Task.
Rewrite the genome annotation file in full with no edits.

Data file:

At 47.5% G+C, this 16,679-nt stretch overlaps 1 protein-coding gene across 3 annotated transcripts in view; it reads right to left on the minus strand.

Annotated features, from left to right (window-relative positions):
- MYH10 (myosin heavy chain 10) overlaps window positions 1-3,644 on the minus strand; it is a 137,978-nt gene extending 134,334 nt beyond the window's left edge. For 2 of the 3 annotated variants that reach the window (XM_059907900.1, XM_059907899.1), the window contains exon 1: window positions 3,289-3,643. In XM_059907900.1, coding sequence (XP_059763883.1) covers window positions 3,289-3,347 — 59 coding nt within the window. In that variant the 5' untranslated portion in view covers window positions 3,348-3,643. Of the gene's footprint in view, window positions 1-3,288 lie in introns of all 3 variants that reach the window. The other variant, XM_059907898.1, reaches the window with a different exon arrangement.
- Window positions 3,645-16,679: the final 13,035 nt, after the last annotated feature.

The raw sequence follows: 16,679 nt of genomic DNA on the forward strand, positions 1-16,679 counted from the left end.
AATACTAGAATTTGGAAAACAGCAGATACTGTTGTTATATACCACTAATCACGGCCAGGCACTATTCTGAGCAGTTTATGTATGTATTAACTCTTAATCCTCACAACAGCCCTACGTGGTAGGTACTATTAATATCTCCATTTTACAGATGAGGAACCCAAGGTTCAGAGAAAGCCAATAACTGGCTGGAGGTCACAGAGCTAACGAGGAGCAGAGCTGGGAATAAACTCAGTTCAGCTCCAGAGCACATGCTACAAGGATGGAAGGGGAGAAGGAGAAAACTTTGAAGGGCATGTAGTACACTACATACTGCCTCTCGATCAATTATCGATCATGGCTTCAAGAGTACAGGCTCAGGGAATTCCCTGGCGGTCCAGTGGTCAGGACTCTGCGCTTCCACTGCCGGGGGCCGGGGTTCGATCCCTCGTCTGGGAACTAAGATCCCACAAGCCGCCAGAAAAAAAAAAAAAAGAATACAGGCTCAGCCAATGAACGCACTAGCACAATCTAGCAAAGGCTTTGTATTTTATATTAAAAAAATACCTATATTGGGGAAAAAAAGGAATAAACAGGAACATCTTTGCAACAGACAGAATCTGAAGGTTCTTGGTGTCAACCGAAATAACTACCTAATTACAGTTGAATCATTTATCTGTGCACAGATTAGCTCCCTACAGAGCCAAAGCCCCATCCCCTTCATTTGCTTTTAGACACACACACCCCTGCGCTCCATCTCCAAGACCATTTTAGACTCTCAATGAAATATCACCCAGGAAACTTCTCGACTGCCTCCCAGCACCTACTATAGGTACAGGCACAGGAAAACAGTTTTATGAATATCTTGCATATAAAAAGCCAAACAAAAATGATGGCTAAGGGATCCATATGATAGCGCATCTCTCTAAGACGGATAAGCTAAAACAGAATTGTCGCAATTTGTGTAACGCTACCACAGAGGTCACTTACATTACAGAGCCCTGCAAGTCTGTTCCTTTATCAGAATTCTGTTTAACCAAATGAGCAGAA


At 47.5% G+C, this 16,679-nt stretch overlaps 1 protein-coding gene across 3 annotated transcripts in view; it reads right to left on the minus strand.

Annotated features, from left to right (window-relative positions):
- MYH10 (myosin heavy chain 10) overlaps window positions 1-3,644 on the minus strand; it is a 137,978-nt gene extending 134,334 nt beyond the window's left edge. For 2 of the 3 annotated variants that reach the window (XM_059907900.1, XM_059907899.1), the window contains exon 1: window positions 3,289-3,643. In XM_059907900.1, coding sequence (XP_059763883.1) covers window positions 3,289-3,347 — 59 coding nt within the window. In that variant the 5' untranslated portion in view covers window positions 3,348-3,643. Of the gene's footprint in view, window positions 1-3,288 lie in introns of all 3 variants that reach the window. The other variant, XM_059907898.1, reaches the window with a different exon arrangement.
- Window positions 3,645-16,679: the final 13,035 nt, after the last annotated feature.

The raw sequence follows: 16,679 nt of genomic DNA on the forward strand, positions 1-16,679 counted from the left end.
AATACTAGAATTTGGAAAACAGCAGATACTGTTGTTATATACCACTAATCACGGCCAGGCACTATTCTGAGCAGTTTATGTATGTATTAACTCTTAATCCTCACAACAGCCCTACGTGGTAGGTACTATTAATATCTCCATTTTACAGATGAGGAACCCAAGGTTCAGAGAAAGCCAATAACTGGCTGGAGGTCACAGAGCTAACGAGGAGCAGAGCTGGGAATAAACTCAGTTCAGCTCCAGAGCACATGCTACAAGGATGGAAGGGGAGAAGGAGAAAACTTTGAAGGGCATGTAGTACACTACATACTGCCTCTCGATCAATTATCGATCATGGCTTCAAGAGTACAGGCTCAGGGAATTCCCTGGCGGTCCAGTGGTCAGGACTCTGCGCTTCCACTGCCGGGGGCCGGGGTTCGATCCCTCGTCTGGGAACTAAGATCCCACAAGCCGCCAGAAAAAAAAAAAAAAGAATACAGGCTCAGCCAATGAACGCACTAGCACAATCTAGCAAAGGCTTTGTATTTTATATTAAAAAAATACCTATATTGGGGAAAAAAAGGAATAAACAGGAACATCTTTGCAACAGACAGAATCTGAAGGTTCTTGGTGTCAACCGAAATAACTACCTAATTACAGTTGAATCATTTATCTGTGCACAGATTAGCTCCCTACAGAGCCAAAGCCCCATCCCCTTCATTTGCTTTTAGACACACACACCCCTGCGCTCCATCTCCAAGACCATTTTAGACTCTCAATGAAATATCACCCAGGAAACTTCTCGACTGCCTCCCAGCACCTACTATAGGTACAGGCACAGGAAAACAGTTTTATGAATATCTTGCATATAAAAAGCCAAACAAAAATGATGGCTAAGGGATCCATATGATAGCGCATCTCTCTAAGACGGATAAGCTAAAACAGAATTGTCGCAATTTGTGTAACGCTACCACAGAGGTCACTTACATTACAGAGCCCTGCAAGTCTGTTCCTTTATCAGAATTCTGTTTAACCAAATGAGCAGAA